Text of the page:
Written and reproduced with kind permission by Zoe Amar, Founder and Director, Zoe Amar Digital
If you want to make yourself feel old, think about how much the world of work has changed during the time you’ve been in it. I’ve seen how email and then digital collaboration tools such as Slack have grown, along with flexible working. Since I joined the charity sector in 2008, how we communicate, fundraise, manage and lead has shifted. The workplace now is so different to the one I entered, and feels more exciting and vibrant as a result. But have we seen an equivalent change in trusteeship?
Don’t get me wrong. I’ve spent 11 years sitting on charity boards and I’ve learned a huge amount from it about how to think strategically, persuade, influence and make difficult decisions. But as the workplace becomes progressively more agile, should trustees adopt this way of working?
How often have you heard the phrase ‘We’ll need to wait for the board meeting’ at a crucial decision-making stage in a project? Having sat on the other side of the table, I know that trustees can be an invaluable check and balance. But what is the right level of scrutiny, and how can it be structured so that key opportunities aren’t missed?
This issue is really important to me. In The Charity Digital Skills Report, most charities (68 per cent) said they rated their board’s digital skills as low or having room for improvement. We’re currently looking for examples of great digital trustees and strong digital leadership for showcasing at The Social CEOs Awards. As a sector we must ask ourselves what we want from our leaders and if we are really giving them the tools and support they need to fulfil that role.
Although the Agile Manifesto was about better management practices for software development, some of its principles apply to what it means to be a successful team player – and trustee – in the modern age. Putting users at the heart of what you do, working collaboratively and being able to respond to change quickly are all essential to good governance.
Here are a few things I’d suggest to help boards work in a more agile way:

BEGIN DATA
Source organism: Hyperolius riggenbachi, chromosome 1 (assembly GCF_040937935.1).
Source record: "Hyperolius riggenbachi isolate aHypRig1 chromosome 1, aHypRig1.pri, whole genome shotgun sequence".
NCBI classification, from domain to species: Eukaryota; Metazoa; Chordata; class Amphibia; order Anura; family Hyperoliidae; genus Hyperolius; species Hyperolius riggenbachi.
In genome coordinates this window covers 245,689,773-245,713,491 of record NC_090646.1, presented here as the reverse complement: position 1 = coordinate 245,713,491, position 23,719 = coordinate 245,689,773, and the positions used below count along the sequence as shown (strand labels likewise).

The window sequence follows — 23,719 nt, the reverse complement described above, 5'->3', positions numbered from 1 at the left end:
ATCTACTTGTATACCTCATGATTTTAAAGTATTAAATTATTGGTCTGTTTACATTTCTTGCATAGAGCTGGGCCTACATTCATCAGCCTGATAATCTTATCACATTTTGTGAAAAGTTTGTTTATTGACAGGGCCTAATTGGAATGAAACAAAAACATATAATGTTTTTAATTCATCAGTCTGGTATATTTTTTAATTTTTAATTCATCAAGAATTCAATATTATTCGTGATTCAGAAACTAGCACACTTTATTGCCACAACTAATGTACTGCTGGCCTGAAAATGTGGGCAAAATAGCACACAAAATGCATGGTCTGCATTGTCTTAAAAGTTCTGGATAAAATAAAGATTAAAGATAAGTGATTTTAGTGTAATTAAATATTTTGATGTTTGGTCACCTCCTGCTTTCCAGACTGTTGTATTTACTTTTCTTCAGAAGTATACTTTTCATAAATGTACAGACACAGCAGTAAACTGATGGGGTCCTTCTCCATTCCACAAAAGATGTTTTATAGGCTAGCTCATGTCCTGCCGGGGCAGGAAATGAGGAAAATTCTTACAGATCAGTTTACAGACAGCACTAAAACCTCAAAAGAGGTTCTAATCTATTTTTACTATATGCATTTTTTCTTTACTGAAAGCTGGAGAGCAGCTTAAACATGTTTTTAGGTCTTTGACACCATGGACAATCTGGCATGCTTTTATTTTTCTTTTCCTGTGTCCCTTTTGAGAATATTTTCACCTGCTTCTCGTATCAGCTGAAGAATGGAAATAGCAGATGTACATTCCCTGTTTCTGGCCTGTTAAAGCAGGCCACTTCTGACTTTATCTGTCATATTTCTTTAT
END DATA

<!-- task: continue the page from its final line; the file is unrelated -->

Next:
Allow time to reflect
As a veteran of four boards and having undertaken several non-executive roles, I’ve sat through many board meetings in the past where we’ve waded through a huge agenda in a five-hour meeting. When was the last time you had a chance to pause? Time to stop and think is an agile principle. You could take a leaf out of Jeff Bezos of Amazon’s book and start meetings by reading a particularly critical board paper in silence. Not the whole board pack – just one key document that trustees need to take a decision on. And since users’ needs are at the heart of agile, how could your board use this as a touchstone?
Whilst we’re talking about reflecting, agile methods include allowing teams to look at how they could work together more effectively, and adjust their behaviour accordingly. Executive teams give this issue due attention. Why not boards?
Embrace digital tools
Should charity governance revolve mainly around quarterly meetings as their big set pieces? Is the board working at a pace that matches that of the organisation, and could using digital tools inbetween meetings such as a Slack channel grow mutual respect, understanding and challenge amongst trustees?
Suzy Christopher, independent strategic communications consultant, inclusion specialist and charity trustee thinks that boards need to embrace tools that help them to collaborate better. Not only should boards go paperless, but allowing trustees to attend meetings remotely and communicate in between could help boards work together more effectively.
She said: “Today it’s the norm in many organisations to be able to work from wherever, and employees are equipped with the right collaborative tools to enable this – but a lot of boards have terms of reference that insist on trustees attending all meetings in person. I query whether this makes boards effective. And more than this, enabling trustees to attend board meetings remotely would also be a huge step forwards from an inclusion standpoint, as it would overcome some of the constraints faced by people for whom travelling is more difficult.”
'Build projects around motivated individuals'
– That’s a direct quote from the Agile Manifesto and if we want boards to understand, use and challenge digital, someone on the board has to fly the flag for it. You’ll need a trustee who is brave, resilient and focused on bringing other trustees with them. Christopher told me: “I’ve recently taken on this role for one of the boards on which I serve, and will be working closely with my peers on a one to one basis to explain the benefits of adopting a digital focus, both to improve productivity and efficiency at board meetings, and also to help the charity achieve a greater impact through the work it does with young people.
Agile’s focus on continual improvement appeals to me both as a digital professional and a trustee. Perhaps discussing how your board can do this is a good place to begin when looking at how your board raise the bar not just for the charity, but its own performance.
This blog was originally published at digitalagenda.io/insight/why-trustees-need-to-go-agile